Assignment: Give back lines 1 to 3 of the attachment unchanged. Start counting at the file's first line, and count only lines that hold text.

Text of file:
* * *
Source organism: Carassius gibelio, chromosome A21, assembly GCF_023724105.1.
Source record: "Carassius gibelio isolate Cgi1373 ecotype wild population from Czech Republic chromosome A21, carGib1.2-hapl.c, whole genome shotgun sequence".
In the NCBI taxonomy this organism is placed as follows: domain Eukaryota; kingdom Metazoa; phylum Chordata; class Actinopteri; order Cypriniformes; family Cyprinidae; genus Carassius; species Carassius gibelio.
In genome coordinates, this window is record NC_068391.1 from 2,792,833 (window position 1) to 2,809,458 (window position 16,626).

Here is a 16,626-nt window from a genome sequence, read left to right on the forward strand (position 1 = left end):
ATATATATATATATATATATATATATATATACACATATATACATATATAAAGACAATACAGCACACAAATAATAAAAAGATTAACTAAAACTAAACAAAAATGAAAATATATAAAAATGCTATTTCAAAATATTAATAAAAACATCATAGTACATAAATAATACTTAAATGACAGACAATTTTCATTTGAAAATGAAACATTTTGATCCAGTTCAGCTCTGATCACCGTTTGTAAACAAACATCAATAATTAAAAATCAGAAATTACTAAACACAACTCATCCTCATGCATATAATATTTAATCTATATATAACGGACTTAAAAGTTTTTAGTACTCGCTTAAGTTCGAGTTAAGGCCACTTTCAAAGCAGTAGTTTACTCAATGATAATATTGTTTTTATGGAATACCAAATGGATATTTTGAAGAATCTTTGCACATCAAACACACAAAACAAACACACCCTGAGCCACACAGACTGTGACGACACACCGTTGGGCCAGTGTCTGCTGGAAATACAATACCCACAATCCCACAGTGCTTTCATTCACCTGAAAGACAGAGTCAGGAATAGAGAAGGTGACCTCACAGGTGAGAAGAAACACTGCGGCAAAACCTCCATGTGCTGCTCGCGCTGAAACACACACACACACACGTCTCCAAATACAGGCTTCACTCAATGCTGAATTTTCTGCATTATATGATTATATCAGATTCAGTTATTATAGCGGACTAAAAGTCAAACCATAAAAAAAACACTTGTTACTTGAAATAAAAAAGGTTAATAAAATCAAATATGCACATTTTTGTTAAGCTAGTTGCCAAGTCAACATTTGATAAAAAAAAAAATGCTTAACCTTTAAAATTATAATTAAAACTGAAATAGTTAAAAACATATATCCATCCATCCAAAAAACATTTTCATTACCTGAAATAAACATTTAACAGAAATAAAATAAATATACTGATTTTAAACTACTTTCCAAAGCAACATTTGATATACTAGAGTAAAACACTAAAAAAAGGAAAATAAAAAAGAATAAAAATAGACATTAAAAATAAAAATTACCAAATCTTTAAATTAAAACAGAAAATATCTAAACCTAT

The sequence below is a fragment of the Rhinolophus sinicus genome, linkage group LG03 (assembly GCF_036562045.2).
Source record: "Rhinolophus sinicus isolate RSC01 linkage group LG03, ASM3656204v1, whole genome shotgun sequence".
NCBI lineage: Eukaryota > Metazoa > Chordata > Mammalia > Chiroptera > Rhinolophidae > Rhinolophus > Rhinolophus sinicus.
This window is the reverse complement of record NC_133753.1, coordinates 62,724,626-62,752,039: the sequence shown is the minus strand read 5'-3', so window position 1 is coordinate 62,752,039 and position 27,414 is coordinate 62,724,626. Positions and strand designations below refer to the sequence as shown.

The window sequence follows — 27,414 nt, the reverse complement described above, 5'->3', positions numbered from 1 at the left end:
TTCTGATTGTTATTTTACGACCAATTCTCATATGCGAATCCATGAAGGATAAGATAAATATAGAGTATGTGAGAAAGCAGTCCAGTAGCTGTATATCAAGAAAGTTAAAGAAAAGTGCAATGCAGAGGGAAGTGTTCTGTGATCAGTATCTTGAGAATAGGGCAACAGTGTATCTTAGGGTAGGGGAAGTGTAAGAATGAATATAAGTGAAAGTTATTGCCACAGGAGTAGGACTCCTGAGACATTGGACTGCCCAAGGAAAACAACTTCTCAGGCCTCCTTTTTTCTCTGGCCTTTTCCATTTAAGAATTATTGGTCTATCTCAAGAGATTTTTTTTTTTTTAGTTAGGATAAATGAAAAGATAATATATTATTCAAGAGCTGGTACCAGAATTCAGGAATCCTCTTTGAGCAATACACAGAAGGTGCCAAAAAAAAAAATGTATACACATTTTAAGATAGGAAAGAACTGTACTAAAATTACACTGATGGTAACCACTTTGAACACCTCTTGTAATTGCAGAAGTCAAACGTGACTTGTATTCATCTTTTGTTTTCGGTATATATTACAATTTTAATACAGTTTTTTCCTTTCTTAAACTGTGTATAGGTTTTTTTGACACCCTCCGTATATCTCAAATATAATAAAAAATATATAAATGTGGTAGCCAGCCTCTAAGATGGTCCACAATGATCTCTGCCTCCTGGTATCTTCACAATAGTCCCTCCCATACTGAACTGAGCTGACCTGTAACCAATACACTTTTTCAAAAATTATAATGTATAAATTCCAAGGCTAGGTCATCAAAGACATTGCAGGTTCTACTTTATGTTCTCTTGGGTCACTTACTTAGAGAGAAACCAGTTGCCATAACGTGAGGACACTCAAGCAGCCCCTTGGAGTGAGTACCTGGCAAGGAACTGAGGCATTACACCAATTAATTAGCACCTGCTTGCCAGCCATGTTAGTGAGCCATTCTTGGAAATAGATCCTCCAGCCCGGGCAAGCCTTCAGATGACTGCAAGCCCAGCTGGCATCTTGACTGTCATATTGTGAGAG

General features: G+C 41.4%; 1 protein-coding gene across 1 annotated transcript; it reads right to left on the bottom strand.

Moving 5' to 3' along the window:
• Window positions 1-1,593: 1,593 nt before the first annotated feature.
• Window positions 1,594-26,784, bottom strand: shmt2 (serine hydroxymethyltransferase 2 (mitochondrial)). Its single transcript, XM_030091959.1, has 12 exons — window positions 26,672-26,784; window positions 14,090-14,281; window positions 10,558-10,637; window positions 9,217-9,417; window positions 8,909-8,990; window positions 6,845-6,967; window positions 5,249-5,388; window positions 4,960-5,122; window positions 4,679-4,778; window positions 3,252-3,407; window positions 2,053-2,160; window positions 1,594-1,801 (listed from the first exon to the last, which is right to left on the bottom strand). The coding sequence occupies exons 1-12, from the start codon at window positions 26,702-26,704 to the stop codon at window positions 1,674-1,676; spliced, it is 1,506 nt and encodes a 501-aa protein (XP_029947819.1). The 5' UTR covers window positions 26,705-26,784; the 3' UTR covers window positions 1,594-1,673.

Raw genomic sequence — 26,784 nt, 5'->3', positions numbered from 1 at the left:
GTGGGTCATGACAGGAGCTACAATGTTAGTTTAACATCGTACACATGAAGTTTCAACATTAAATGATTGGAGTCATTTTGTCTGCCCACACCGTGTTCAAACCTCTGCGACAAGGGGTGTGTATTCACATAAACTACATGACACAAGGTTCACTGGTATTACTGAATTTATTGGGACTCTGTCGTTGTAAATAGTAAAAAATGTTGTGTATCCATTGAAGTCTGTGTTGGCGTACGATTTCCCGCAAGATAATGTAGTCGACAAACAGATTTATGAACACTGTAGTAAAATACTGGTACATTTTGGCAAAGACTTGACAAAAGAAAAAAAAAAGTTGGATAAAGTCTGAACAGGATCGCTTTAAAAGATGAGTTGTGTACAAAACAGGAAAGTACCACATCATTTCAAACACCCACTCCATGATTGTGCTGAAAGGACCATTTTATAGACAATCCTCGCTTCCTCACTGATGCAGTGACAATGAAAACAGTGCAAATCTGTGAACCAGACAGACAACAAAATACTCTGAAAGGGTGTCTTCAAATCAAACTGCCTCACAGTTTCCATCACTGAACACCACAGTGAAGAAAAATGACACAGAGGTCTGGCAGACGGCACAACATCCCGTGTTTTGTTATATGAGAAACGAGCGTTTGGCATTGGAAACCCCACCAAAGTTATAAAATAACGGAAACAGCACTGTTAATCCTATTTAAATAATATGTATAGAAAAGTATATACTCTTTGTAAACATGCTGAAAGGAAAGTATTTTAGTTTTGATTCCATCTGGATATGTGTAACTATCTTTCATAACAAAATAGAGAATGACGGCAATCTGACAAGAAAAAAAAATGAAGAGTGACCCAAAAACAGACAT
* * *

Source organism: Carassius gibelio, chromosome A21, assembly GCF_023724105.1.
Source record: "Carassius gibelio isolate Cgi1373 ecotype wild population from Czech Republic chromosome A21, carGib1.2-hapl.c, whole genome shotgun sequence".
In the NCBI taxonomy this organism is placed as follows: domain Eukaryota; kingdom Metazoa; phylum Chordata; class Actinopteri; order Cypriniformes; family Cyprinidae; genus Carassius; species Carassius gibelio.